The chile peppers that the program will be based on are the Bell Pepper, Piquin, Jalapeno, and Sandia. To create the computer program we have gathered data from all types of sources. Most of these sources were online articles written by scientists or students who are interested in chile peppers. One of the most vital sources of information that we collected was an article published by the Chile Pepper Institute titled Yield and Quality of Trickle Irrigated Chile. This article described an experiment done by P.J. Wierenga that studies how water affects the chile’s yield and its pungency.
In order to be able to work with the data, we had to convert the measurements into Scoville Heat Units. Most of the studies were all measured in g/mg of capsaicin. In order to convert all the measurements we talked to Dr. Bosland to determine how to convert g/mg of capsaicin into SHU, Scoville Heat Units. To convert mg/g to SHU, you need to know that 1 mg/1g is equal to 1000 parts per million (ppm). You need to multiply the ppm by 16 to convert everything into SHU.
To covert mg/g of capsaicin into SHU use this formula
After we had all of the data converted, we began to create graphs using Microsoft Excel. We analyzed the graphs to determine if there was any correlation between any of the factors. We noticed that the pungency of the chile is inversely proportional with the yield. If the chile peppers were hot the plant did not give as much fruit as in a mild chile. The amount of water given and the pungency of peppers are also inversely proportional. The more water was given the less pungent the chile is.
When all of the graphs were completed, we added a best fit curve to be able to get the equation of the line and the R2 value. We did this because we did not have much data that compared the amount of water to the pungency of the chile. The R2 value is the probability of having the next data point on the line. With the R2 value we could determine where the next set of data points would fall on the line. The closer the R 2 value is to 1, the higher the probability of having the next data point on the line.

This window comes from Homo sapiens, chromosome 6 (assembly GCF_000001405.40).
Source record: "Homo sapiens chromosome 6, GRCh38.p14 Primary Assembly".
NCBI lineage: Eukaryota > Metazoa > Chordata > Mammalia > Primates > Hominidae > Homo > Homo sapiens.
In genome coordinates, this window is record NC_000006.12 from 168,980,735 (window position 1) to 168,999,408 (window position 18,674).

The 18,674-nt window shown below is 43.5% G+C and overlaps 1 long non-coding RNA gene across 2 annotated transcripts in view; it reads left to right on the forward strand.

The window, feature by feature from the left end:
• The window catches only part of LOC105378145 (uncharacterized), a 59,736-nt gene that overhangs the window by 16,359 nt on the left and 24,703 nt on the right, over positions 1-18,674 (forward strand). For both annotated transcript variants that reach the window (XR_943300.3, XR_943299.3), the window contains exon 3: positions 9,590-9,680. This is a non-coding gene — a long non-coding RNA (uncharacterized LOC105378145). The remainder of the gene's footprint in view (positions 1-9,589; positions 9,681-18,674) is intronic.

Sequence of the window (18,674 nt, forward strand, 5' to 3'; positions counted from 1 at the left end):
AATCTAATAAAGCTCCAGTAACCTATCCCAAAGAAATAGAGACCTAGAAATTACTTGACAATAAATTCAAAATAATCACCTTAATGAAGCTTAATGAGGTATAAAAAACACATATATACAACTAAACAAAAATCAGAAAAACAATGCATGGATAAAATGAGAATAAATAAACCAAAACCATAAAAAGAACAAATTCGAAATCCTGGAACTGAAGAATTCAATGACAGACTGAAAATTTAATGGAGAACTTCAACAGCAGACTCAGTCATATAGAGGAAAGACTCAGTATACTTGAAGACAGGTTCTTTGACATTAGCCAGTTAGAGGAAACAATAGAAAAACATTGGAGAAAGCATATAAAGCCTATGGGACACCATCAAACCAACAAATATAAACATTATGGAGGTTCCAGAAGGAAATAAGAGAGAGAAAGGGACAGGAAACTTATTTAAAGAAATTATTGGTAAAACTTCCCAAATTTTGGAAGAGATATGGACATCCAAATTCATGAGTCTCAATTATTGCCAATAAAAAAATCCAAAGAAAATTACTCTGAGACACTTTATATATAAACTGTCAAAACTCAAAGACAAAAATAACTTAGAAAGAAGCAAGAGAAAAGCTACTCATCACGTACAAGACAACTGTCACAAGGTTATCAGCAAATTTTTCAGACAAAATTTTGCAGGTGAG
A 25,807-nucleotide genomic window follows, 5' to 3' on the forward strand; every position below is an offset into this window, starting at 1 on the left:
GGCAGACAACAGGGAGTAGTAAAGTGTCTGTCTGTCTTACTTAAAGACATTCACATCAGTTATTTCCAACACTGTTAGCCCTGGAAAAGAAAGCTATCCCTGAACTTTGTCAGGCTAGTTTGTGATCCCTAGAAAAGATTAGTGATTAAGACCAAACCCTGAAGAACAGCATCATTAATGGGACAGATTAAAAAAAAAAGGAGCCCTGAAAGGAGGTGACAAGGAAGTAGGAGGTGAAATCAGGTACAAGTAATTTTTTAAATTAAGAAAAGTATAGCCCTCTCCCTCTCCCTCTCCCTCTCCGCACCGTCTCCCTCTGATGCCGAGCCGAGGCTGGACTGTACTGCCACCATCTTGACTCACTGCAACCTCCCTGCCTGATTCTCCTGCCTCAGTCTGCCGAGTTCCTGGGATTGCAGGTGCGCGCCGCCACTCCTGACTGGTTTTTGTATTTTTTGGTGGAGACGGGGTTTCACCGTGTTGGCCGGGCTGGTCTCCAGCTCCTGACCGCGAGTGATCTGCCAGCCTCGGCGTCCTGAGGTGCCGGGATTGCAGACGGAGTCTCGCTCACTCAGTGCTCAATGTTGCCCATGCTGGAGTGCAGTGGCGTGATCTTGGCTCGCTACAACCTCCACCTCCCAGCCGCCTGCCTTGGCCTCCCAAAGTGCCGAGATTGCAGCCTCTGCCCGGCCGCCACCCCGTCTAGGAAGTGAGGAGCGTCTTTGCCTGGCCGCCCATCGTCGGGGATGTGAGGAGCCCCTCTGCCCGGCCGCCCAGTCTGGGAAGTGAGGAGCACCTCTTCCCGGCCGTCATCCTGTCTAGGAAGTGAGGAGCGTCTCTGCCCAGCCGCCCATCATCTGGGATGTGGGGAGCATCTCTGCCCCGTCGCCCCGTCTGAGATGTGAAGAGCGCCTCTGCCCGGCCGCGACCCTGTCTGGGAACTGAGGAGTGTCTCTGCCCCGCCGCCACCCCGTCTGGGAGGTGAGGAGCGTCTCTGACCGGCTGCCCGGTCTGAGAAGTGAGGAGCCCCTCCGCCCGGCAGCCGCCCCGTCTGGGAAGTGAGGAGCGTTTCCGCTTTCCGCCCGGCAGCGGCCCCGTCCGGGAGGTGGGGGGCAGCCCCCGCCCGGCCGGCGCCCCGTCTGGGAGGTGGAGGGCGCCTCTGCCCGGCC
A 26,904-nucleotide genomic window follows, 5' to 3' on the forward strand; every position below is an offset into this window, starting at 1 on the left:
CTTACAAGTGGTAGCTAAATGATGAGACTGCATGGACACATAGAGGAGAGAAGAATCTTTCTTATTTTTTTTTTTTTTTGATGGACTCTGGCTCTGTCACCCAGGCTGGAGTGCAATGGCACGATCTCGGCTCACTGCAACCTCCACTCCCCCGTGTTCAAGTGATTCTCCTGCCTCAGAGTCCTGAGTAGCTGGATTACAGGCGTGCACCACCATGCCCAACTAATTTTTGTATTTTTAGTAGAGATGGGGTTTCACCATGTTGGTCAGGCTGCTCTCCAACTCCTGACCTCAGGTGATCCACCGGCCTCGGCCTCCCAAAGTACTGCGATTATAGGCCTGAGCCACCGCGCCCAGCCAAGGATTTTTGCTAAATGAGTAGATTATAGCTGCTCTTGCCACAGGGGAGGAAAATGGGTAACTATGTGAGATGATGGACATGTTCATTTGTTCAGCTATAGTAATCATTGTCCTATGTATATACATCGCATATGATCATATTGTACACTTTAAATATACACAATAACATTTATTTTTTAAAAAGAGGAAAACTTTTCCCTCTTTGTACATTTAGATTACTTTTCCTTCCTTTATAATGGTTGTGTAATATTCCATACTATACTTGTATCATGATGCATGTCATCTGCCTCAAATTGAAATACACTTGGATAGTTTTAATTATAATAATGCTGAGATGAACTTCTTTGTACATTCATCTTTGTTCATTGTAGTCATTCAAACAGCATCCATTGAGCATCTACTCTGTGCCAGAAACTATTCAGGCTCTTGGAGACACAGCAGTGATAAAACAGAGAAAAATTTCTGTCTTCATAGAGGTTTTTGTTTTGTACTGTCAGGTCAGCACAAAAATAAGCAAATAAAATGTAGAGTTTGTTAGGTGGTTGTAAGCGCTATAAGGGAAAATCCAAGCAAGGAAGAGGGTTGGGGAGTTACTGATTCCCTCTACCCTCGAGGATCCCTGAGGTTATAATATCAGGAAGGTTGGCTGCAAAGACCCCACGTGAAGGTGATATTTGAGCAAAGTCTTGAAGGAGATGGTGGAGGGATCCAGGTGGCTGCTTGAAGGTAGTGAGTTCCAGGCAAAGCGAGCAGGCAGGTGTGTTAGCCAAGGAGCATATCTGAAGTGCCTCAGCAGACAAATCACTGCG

We also used the equations and the R2 values generated from the Excel graphs, to add randomness to the program. This was done by choosing the equations that graphed pungency against amount of water added, and had an R2 value closest to 1. We added all of these equations to the program and then let the program decide which equation it wants to use, to determine the pungency of the plant being modeled. We decided to do this because we noticed that many other programs just used ± 10% as randomness. We wanted to try a newer method of randomization so we picked this method. This way the results will never be the same twice.
After we had all of the data and had completed the program, we decided to include more variables into the program. The variables are height of plant, position of flower, and fruit length. This data came from Dr. Bosland and the article by P.J. Wierenga. We had to do some extra research on how the different chile types grow. It did not take us long to come across a study that explained that most chile varieties all grow the same. This came to our aid because due to this we did not need to add any type of randomness to this part of the program.